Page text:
Author: Record stores offer 'singular take' on a city's history
GPB's Peter Biello speaks with author Chad Radford about Atlanta's record stores.
Saturday, April 22nd is Record Store Day, a day devoted to the celebration of the culture of independent record stores. It’s about buying records, but it’s also about discovering new music and being among people who love to get their fingers dusty as they search through bins of vinyl.
The new book "Atlanta Record Stores: An Oral History" shares stories of the influence these stores have had over the past half-century. Author Chad Radford spoke with GPB’s Peter Biello.
Peter Biello: So what made you want to do a book on Atlanta record stores?
Chad Radford: So I'd been kicking around like several book ideas, and I've been kind of a record store....I don't know if I want to say junky, but definitely a regular since Ronald Reagan was still president. You know, I started buying records at the tail end of the 80s as a result of skateboarding and watching a lot of skateboard videos and going to a place in Omaha called Drastic Plastic, which was mostly a record store. But they also sold skateboards [and] kind of pushed me off on the music. And as soon as I found out about this whole world of underground music that existed, that was not The Rolling Stones and was not my parents' music, and it was something that could be mine. Even most of my schoolmates didn't know this whole world of music existed. It sort of became like a fascination with me.
Peter Biello: Record stores for you then seemed to be a place where you could discover new music and also create an identity separate from your parents.
Chad Radford: Yes, absolutely. And not only from my parents, from just everybody. You know, I grew up in a very rural Midwestern environment and knew I didn't fit in from a very young age and finding a lot of punk rock and indie rock and hip hop and even like, the more kind of out-there classical music and jazz at a young age really kind of helped me have the confidence to be myself. And that's all from going to record stores. So there's that. But there's also a big historical repository kind of element to going to a record store. You get like a very singular take on a city's history when you're standing inside the record store.
Peter Biello: Well, can I ask you about that? Let's focus on Wax 'N' Facts, one just among the many that you've mentioned here in this book. What can you learn about the city of Atlanta by walking into Wax 'N' Facts?
Chad Radford: Well, you can learn an awful lot about the city by walking into Wax 'N' Facts. That's one of the shops that has been in Atlanta for coming up on 50 years. And it kind of looks exactly the same as it did when it opened. It's expanded a little bit over the years. I think they opened up into another space that was next door, but just filled up that space with more of what they have. But those guys, like the owner, Danny Beard, Harry DeMille and even Sean Bourne, who has worked for them since pretty much the very beginning, have all been right there for almost 50 years. And you got to think like, how much has the world changed in 50 years? And these guys were there the entire time on the cutting-edge of pop culture, where people came to get music. RuPaul, who is sort of a global icon, got started in Atlanta as a musician and used to hang out at Wax 'N' Facts. If you go to Wax 'N' Facts and ask them about RuPaul, they'll hand you a record by the Cocktail Girls and say, This was RuPaul's backing band. And, there's like a level of history there that you just can't get anywhere else. It's not really preserved anywhere else.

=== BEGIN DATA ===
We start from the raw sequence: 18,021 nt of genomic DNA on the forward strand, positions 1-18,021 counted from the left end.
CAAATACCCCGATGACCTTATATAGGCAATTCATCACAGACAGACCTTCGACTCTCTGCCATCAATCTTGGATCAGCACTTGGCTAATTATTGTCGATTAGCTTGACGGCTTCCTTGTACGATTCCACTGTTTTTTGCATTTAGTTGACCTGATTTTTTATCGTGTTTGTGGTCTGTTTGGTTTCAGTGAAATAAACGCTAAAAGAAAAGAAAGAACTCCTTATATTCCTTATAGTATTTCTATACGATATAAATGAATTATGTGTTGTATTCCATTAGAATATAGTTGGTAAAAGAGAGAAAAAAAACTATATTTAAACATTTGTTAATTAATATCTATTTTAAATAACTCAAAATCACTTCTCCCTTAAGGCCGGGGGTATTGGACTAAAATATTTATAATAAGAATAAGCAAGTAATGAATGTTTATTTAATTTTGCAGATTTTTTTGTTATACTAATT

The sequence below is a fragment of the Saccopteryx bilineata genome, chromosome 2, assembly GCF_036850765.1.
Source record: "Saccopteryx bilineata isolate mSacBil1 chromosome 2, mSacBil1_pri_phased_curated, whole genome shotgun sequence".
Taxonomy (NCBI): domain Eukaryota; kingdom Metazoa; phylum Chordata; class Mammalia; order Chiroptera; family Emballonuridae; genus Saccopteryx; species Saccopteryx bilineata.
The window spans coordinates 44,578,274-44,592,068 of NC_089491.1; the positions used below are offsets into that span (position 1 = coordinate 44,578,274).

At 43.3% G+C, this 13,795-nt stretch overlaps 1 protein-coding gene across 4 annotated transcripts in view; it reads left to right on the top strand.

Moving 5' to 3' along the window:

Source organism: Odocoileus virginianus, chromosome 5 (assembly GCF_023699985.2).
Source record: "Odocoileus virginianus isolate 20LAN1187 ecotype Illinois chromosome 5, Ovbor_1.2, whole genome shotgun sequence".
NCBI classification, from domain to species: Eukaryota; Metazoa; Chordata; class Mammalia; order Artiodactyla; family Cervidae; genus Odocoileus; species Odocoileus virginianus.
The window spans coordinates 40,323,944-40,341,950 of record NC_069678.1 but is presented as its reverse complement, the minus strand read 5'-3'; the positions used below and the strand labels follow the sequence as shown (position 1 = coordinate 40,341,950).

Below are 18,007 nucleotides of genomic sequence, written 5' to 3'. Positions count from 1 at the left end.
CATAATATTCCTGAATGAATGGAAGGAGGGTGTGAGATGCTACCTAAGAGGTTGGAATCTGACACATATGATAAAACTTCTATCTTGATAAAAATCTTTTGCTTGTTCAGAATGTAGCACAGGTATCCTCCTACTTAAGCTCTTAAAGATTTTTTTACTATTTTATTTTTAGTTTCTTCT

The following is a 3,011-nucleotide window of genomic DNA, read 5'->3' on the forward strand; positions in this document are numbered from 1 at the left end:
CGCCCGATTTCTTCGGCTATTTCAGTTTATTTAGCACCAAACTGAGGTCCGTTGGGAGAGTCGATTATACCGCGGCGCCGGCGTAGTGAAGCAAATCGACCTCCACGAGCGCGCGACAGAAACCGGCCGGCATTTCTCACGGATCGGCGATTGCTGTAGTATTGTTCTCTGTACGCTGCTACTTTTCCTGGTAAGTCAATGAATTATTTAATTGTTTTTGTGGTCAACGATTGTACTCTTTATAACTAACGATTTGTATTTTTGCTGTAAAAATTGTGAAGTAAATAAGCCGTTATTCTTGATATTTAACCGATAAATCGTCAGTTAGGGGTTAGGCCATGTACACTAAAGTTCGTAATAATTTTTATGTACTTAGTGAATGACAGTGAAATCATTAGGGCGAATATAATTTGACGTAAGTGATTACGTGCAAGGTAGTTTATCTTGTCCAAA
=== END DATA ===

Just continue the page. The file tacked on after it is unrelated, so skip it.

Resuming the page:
Peter Biello: Worth mentioning, since tomorrow is Record Store Day, that Record Store Day has at least some roots in Atlanta.
Chad Radford: Yes. Eric Levin, who owns Criminal Records, is one of the co-founders of Record Store Day.
Peter Biello: A national thing now.
Chad Radford: Yeah, it's even a global thing now.
Peter Biello: So when people go to a record store tomorrow in honor of Record Store Day, how should they take in the experience? I imagine it's about more than just buying stuff.
Chad Radford: Well, patience is important because the thing about Record Store Day is lots of people come out of the woodwork. There's a certain contingency of of people out there who are angry at Record Store Day or they don't like Record Store Day because it's sort of like tourist season.
Peter Biello: Like the people who are in there all the time are like, "Oh, these people who are just here for this one day. Get out of my way."
Chad Radford: Exactly. It's like the tourists have come to the beach.
Peter Biello: Hmm. Okay.
Chad Radford: But that said, it truly is, like, a great fun thing. A lot of the releases are super limited, so you'll see people lining up at midnight camping out. Like it's the seventies and they're trying to buy concert tickets to see Aerosmith or Pink Floyd or something. It's generally done in the spirit of having a great time buying records.
Peter Biello: So on Record Store Day, are you going to be making the rounds to your favorite ones?
Chad Radford: Yes. Yes, for sure.
Peter Biello: Where are you going?
Chad Radford: Well, I'll probably start Wax 'N' Facts. It's people have asked me,"What's your favorite record store?" And I've got like five.
Peter Biello: Gonna try to hit all five, maybe?
Chad Radford: Yeah, I'll hit at least three of them. Wax 'N' Facts for sure. I love those guys. And at noon, I'm going to be doing a book signing over at Criminal [Records]. And then later in the day, if there's time, I'll probably head over to Wuxtry. That's another one of my favorites.